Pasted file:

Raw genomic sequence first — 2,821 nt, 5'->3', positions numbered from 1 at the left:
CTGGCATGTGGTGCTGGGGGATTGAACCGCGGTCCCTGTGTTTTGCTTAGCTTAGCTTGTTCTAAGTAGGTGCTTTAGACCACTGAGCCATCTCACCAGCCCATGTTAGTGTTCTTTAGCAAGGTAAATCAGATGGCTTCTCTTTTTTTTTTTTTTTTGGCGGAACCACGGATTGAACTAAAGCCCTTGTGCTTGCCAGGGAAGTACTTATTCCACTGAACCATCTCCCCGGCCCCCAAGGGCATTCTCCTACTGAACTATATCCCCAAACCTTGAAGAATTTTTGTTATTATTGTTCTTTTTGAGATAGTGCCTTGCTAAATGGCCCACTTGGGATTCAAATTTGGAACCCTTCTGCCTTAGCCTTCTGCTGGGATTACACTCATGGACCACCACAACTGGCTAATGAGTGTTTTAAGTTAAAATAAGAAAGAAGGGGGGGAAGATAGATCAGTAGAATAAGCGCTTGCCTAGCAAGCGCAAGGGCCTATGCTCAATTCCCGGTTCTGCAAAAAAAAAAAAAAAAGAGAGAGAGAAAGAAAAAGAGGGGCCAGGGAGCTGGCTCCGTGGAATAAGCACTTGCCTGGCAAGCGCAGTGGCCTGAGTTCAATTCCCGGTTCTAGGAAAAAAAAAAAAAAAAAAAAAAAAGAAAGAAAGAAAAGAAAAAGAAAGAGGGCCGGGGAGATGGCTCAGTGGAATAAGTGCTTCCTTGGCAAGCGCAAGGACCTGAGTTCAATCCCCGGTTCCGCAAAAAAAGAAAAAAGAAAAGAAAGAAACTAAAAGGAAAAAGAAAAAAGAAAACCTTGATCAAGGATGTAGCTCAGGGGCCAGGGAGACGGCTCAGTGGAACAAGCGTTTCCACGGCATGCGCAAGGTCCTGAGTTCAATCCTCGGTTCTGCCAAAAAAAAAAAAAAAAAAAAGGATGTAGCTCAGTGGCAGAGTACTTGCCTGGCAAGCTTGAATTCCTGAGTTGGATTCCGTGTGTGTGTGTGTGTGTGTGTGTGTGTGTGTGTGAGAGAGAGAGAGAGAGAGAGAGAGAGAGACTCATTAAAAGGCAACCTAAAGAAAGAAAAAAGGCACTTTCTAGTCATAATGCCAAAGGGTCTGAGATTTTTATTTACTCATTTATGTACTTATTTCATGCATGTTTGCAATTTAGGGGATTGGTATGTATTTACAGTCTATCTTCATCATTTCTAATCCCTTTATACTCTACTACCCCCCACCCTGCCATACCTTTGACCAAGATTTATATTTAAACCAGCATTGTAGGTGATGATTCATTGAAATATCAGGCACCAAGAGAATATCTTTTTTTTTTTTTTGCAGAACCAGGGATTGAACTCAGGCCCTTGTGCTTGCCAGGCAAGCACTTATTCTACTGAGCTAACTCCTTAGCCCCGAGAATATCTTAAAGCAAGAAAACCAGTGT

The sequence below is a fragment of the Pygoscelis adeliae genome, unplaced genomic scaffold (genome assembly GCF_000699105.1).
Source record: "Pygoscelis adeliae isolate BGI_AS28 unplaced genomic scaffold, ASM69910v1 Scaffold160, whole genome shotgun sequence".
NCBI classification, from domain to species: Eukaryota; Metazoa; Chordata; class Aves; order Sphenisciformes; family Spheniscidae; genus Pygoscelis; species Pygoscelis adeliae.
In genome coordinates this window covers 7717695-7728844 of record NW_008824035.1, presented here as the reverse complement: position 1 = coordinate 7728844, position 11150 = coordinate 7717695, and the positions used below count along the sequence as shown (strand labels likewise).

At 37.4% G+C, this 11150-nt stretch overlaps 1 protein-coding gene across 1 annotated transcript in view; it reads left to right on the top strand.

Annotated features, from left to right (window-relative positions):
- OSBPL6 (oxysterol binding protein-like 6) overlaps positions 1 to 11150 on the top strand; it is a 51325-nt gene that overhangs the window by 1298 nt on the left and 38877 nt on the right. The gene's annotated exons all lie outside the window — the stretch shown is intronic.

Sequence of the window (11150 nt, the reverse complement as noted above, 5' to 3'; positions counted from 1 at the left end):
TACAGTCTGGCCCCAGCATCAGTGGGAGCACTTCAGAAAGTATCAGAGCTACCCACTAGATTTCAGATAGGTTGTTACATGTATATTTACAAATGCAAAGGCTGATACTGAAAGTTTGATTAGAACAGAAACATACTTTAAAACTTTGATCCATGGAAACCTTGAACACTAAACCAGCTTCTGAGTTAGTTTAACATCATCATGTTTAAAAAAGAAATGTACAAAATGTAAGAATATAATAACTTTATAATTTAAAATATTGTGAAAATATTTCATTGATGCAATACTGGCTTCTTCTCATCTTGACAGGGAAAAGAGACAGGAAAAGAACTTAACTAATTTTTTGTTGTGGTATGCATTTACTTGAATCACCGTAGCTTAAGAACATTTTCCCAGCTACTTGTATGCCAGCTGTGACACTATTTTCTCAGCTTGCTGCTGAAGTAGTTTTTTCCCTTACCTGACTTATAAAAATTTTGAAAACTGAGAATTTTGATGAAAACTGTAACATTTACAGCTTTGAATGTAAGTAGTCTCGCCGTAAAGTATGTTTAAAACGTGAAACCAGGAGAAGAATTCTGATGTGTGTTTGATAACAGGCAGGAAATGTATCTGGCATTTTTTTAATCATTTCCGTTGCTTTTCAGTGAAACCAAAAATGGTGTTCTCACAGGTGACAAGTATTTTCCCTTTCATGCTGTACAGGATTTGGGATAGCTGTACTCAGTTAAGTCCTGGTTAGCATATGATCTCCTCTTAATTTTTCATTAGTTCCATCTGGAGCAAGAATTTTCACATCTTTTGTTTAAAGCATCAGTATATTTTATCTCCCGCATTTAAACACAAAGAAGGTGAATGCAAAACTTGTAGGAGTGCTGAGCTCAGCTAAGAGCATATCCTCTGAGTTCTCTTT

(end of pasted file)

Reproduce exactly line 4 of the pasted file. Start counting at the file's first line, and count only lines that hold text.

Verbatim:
Source record: "Pygoscelis adeliae isolate BGI_AS28 unplaced genomic scaffold, ASM69910v1 Scaffold160, whole genome shotgun sequence".